All parties involved in the underlying proceeding erred in viewing the issues solely as a matter of application of the factors established in Matter of Tropea v. Tropea (87 N.Y.2d 727 [1996] ).   As there had been no prior award of custody, strict application of those factors was not required (see Ostrander v. McCain, 68 AD3d 1480, 1481 [2009];  Malcolm v. Jurow–Malcolm, 63 AD3d 1254, 1255 [2009];  Furman v. Furman, 298 A.D.2d 627, 628–629 [2002], lv denied and dismissed 99 N.Y.2d 575 [2003] ).   Rather, the effect of relocation was among the relevant factors to be considered in determining the children's best interests (see Matter of Saperston v. Holdaway, 93 AD3d 1271, 1272 [2012], lvs dismissed 19 NY3d 887 [2012], 20 NY3d 1052 [2013];  Matter of Baker v. Spurgeon, 85 AD3d 1494, 1496 [2011], lv dismissed 17 NY3d 897 [2011] ).   As the court “ ‘did not possess sufficient information to render an informed determination that was consistent with the child[ren's] best interests,’ ” we reverse and remit for a full hearing (Matter of Williams v. Williams, 35 AD3d at 1100, quoting Matter of Elliott v. Major, 1 AD3d 940, 941 [2003];  see Obey v. Degling, 37 N.Y.2d 768, 771 [1975];  see also Matter of Cornell v. Cornell, 8 AD3d 718, 720 [2004] ).

Family Court further erred in failing to make any provision for the mother to have contact or communication with the children.   As the attorney for the children asserts, no basis was demonstrated for fearing that any harm might befall the children in their mother's care.   As a direct result of the court's failure to address the mother's right to access to her children in any manner whatsoever, these young children have now been wholly deprived of their mother's care and company for a lengthy period of their young lives.   It is therefore imperative that a temporary order be made forthwith providing for communication and parenting time with the children for the mother, and establishing guidelines and provisions for shared parenting during the pendency of further proceedings.   Unfortunately, the record before us is so sparse that we lack essential information to address this issue appropriately.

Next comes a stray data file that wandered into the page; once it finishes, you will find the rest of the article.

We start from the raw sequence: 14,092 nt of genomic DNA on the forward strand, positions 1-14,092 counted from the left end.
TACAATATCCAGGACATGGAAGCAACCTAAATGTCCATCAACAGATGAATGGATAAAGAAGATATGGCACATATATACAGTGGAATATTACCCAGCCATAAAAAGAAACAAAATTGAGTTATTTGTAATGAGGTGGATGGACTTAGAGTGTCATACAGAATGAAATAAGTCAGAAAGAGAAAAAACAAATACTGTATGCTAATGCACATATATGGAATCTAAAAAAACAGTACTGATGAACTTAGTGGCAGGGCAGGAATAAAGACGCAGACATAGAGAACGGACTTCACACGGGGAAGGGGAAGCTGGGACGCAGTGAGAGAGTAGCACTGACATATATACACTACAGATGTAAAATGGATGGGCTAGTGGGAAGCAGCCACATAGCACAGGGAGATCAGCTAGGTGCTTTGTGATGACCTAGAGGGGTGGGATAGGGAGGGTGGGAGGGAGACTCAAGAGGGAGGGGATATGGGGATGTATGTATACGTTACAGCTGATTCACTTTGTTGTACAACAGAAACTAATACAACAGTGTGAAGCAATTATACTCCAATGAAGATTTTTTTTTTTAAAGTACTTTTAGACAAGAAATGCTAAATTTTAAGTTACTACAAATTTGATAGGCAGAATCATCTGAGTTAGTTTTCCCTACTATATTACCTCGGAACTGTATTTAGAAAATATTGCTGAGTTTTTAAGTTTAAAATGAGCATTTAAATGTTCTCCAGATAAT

Finally, as we find that the manner in which this hearing was conducted reveals that Family Court treated the mother with apparent disdain, such that we cannot be assured that further proceedings will be conducted in an impartial manner, we further direct that future proceedings between these parties be presided over by a different judge (see Matter of Valenti v. Valenti, 57 AD3d 1131, 1136 [2008], lv denied 12 NY3d 703 [2009] ).

Lahtinen, J.P., Egan Jr. and Rose, JJ., concur.

ORDERED that the order is reversed, on the law, without costs, matter remitted to the Family Court of Sullivan County for further proceedings not inconsistent with this Court's decision before a different judge, and, within 30 days of the date of this order, Family Court is directed to issue a temporary order making provisions for shared parenting time for respondent, and, pending said further proceedings, temporary physical custody of the children shall continue with petitioner.


Robert D. Mayberger

Clerk of the Court